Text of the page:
You can also lightly score the old paper with a tool that looks like a hand sander with sharp wheels/teeth. Then spray on warm water or a mixture of warm water and vinegar. Soak thoroughly....wait and soak again. After about three applications and some waiting...the paper (even multiple layers) can be removed easily with the aid of a putty knife. Warning: Only soak what you intend to remove today...if it dries, the glue is reactivated and hardens to an almost impossible to remove finish.

The terms wallpaper and desktop picture refer to an image used as a background on a computer screen, usually for the desktop of a graphical user interface. 'Wallpaper' is the term used in Microsoft Windows, while the Mac OS avoids mixing metaphors by calling it a 'desktop picture' (prior to Mac OS X, the term desktop pattern was used to refer to a small pattern that was repeated to fill the screen).

References

  • History of Wallpaper

This page about wallpaper includes information from a Wikipedia article.
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'Wallpaper' is the term used in Microsoft Windows, while the Mac OS avoids mixing metaphors by calling it a 'desktop picture' (prior to Mac OS X, the term desktop pattern was used to refer to a small pattern that was repeated to fill the screen). The bank may be most known for its sponsorip of the Tour de France as many will remember the corporate brand on the sides of the maillot jaune (yellow jersey) that Lance Armstrong and many other phenomenal cyclists have earned over the years. The terms wallpaper and desktop picture refer to an image used as a background on a computer screen, usually for the desktop of a graphical user interface. Calyon Houston specializes in providing key financing for the Energy sector. Warning: Only soak what you intend to remove today...if it dries, the glue is reactivated and hardens to an almost impossible to remove finish. they are New York, Chicago, Dallas, Los Angeles, and Houston. After about three applications and some waiting...the paper (even multiple layers) can be removed easily with the aid of a putty knife. Calyon Investment Bank maintains five offices in the U.S.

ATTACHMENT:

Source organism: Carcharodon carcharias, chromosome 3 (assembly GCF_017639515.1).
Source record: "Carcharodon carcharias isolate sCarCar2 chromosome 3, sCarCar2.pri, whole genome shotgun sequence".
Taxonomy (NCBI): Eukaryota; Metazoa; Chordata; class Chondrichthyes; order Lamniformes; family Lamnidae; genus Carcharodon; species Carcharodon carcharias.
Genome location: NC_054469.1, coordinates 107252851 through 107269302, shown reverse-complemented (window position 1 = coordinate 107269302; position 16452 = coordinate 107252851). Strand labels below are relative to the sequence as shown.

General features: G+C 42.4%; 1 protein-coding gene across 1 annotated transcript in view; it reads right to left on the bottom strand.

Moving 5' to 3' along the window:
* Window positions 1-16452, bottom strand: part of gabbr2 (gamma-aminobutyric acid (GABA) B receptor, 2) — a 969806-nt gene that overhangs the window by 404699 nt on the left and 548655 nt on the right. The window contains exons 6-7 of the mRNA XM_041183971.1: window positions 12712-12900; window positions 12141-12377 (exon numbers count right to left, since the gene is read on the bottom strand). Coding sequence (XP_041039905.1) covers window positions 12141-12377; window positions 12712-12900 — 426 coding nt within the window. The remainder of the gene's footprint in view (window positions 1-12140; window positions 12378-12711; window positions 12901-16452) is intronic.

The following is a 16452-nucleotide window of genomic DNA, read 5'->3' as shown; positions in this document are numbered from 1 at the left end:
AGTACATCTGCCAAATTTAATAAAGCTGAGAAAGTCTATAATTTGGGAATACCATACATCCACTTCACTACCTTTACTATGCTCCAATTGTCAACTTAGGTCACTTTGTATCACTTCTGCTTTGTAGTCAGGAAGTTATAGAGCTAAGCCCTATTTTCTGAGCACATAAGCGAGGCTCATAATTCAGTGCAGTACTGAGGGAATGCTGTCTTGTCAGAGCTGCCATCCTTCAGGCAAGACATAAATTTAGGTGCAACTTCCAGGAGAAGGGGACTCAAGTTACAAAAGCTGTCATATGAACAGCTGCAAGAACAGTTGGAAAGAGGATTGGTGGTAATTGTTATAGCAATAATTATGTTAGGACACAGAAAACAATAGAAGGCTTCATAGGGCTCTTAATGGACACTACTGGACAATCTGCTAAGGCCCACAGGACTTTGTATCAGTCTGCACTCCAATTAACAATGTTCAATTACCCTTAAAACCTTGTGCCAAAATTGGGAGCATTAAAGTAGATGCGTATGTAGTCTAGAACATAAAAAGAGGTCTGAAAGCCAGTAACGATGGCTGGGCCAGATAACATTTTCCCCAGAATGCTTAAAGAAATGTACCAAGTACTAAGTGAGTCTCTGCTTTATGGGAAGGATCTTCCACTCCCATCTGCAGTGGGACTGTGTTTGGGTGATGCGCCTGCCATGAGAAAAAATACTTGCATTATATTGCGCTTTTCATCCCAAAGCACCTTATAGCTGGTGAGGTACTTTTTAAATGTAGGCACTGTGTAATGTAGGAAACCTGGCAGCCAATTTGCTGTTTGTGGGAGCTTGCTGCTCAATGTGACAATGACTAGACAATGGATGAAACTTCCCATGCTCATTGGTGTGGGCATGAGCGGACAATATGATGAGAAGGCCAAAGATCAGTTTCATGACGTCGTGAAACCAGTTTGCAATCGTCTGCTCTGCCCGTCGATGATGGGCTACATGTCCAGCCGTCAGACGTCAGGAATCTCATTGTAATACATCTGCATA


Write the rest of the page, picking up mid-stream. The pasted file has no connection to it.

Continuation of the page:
Soak thoroughly....wait and soak again. In the United States, Crédit Lyonnais is now known as Calyon, whereas in France, Crédit Agricole and Crédit Lyonnais maintain their separate entitites somewhat. Then spray on warm water or a mixture of warm water and vinegar. At the same time, the CDR had to pay back 135 millions Euros to Bernard Tapie (or rather to his creditors), the controversial former billionaire, after a scandal concerning the sale of Adidas. You can also lightly score the old paper with a tool that looks like a hand sander with sharp wheels/teeth. In 2005, Crédit Lyonnais became LCL (for Le Crédit Lyonnais), probably in order to remove obvious references to its troubled recent history. The drywall remains undamaged, whereas often with steaming approach underlying plaster can end up crumbling leaving an uneven surface. Crédit Lyonnais continues to exist as a nationwide retail consumer bank.

Wallwik uses no caustic chemicals and no heavy steam equipment -- just water, and a small amount of Wallwik Power solution, a scoring tool & Wallwik fabric. In 2003, the bank was bought by Crédit Agricole and its investment banking business was spun off to an existing subsidiary of Crédit Agricole, Crédit Agricole Indosuez, which was renamed Calyon. A newer method of wallpaper stripping is the Wallwik approach, which is to apply damp sheets of wallwik fabric to the wallpaper. In 2001, Denis Robert and Ernest Backes book, Revelation, showed that Crédit Lyonnais was one of the many banks to detain unpublished accounts in Clearstream, a Luxembourg-based transaction clearing company, which has been accused by the authors of being a huge international money-laundering machine. However, care must be taken to prevent damage to the drywall underneath. The CDR is a highly controversial creation, as many do not believe that the French government should have bailed out the bank. The steam dissolves the wallpaper paste, allowing the wallpaper to be peeled off. The CDR notably agreed to pay £525 million US to California's Department of Insurance in order head off a lawsuit concerning the Executive Life insurance scandal.

In fact, one of the ways to remove wallpaper is to apply steam, usually from a wallpaper steamer that consists of a reservoir of water, an electric heating element, and a hose to direct the steam at the wallpaper. The bank's finances were saved from disaster by moving its debts and liabilities into a new state-owned company, Consortium de Réalisation (CDR). For example, bathroom wallpaper may deteriorate rapidly due to excessive steam. The fire burned for over 12 hours and two-thirds of the building was destroyed, along with crucial bank archives and computer data. Additionally, wallpaper is not suitable for all areas. The fire began in the main trading room of the bank and was one of the worst fires to damage a Paris building in 25 years. Like paint, wallpaper requires proper surface preparation before application. Much of Crédit Lyonnais' Paris headquarters was destroyed in a major fire on May 5, 1996.